If an instructor stuck with the original design of the lesson plan, but did not have access to digital field recorders, any audio recording app on the students’ smartphones could suffice. If there were not enough smartphones for each student, then pairing the students or putting them in groups is a good workaround. Additionally, Audacity is audio editing software that can be downloaded and used by students for free.
The lesson plan unfolds over two class periods:
Students gain basic familiarity with Saussure’s terminology, and they learn the audio recording and editing skills needed to complete the assignment detailed below. Students are asked to consider a set of still images as both signifieds and signifiers. The portion they will begin in the classroom and complete at home asks them to select an image and create a sonic context that they think helps communicate the meaning of their chosen image.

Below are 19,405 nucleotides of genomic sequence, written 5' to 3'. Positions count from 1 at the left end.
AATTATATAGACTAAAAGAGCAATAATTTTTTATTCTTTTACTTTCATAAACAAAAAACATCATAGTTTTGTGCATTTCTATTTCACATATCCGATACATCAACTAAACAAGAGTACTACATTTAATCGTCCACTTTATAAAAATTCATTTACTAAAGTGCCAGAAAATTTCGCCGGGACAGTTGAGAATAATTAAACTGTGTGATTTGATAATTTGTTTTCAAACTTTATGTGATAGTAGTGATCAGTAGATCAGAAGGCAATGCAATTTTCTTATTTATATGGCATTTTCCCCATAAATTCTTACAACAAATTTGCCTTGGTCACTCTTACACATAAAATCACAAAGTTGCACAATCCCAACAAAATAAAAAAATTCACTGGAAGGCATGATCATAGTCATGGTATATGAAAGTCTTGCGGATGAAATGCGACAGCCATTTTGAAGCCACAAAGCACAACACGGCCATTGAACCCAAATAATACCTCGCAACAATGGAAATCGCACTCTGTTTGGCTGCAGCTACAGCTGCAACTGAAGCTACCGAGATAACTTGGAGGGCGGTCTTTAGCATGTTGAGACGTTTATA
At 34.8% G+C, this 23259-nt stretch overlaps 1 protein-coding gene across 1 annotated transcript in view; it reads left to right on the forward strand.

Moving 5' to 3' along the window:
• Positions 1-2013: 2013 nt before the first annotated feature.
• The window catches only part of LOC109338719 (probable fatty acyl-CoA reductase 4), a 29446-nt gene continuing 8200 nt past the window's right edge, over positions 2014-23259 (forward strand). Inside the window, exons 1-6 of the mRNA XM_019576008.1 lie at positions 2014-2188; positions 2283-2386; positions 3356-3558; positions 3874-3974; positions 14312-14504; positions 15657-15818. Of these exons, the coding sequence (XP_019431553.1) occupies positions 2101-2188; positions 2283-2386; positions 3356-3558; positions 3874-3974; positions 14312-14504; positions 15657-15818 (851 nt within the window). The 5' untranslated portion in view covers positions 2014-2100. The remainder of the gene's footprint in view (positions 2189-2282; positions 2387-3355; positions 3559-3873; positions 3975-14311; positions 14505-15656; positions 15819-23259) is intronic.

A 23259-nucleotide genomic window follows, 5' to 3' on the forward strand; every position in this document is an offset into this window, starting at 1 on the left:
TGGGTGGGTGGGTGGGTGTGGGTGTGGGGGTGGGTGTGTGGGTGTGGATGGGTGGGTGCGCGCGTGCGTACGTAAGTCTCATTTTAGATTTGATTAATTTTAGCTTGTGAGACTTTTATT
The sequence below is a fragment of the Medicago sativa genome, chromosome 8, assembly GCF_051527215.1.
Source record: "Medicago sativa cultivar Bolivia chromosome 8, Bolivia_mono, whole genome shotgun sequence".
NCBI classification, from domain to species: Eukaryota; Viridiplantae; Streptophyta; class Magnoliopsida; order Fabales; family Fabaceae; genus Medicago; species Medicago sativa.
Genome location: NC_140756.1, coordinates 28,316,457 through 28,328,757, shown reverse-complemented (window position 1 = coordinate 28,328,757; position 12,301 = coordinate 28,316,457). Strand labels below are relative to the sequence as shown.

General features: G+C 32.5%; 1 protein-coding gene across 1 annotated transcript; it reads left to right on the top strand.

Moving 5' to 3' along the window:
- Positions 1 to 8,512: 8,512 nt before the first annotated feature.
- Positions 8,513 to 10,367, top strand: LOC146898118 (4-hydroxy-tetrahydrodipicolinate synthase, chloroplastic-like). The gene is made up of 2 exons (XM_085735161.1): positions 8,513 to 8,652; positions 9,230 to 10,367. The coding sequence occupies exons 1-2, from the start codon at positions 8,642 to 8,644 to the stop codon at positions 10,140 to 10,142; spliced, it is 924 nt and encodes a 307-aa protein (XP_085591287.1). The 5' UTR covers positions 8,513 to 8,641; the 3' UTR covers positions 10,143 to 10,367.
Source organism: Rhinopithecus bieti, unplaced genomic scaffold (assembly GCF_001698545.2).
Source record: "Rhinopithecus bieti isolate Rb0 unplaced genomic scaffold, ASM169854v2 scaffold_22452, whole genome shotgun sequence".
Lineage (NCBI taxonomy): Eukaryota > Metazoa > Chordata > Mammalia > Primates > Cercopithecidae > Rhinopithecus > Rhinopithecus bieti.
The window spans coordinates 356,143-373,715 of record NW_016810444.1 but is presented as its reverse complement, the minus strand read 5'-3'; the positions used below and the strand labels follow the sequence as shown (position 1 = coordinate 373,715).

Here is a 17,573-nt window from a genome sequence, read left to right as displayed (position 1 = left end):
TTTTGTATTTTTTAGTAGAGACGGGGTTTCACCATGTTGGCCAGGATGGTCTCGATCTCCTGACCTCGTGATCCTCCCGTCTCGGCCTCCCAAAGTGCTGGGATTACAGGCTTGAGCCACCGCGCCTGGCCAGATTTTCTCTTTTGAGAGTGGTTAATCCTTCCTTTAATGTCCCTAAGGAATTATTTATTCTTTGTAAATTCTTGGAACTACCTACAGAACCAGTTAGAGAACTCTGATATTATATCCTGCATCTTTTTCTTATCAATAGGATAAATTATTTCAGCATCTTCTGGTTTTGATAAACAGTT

Students are given the opportunity to see how several of their classmates interpreted images and assigned sound differently, and, similarly, they will observe their classmates interpreting and assigning their own contexts differently. That is, students will see just how imperfect meaning making is, even when dealing with sound and image. Students will conclude by reflecting in writing on what they have learned about context.
- Become familiar with Saussure’s terminology and how it applies to context and meaning making.
- View the instructional videos several times and be comfortable helping students with both the Zoom H5 and audio mixing in Audacity.
- Become familiar with freesound.org and its utility for sonic context creation.
- Read provided excerpts of Saussure’s Course in General Linguistics.
- Watch both instructional videos before day one.
- Create a freesound.org account before day one.
In-Class or Assignment Instructions
Day one: The instructor uses these excerpts from the Course on General Linguistics to explicate the relationship between image, concept, and sound. The instructor then provides students three images found here, here, and here.
Students are instructed to understand each as a “signified” in Saussure’s terminology and asked to answer in a short paragraph the question: “What is happening in this image?” for each of these images.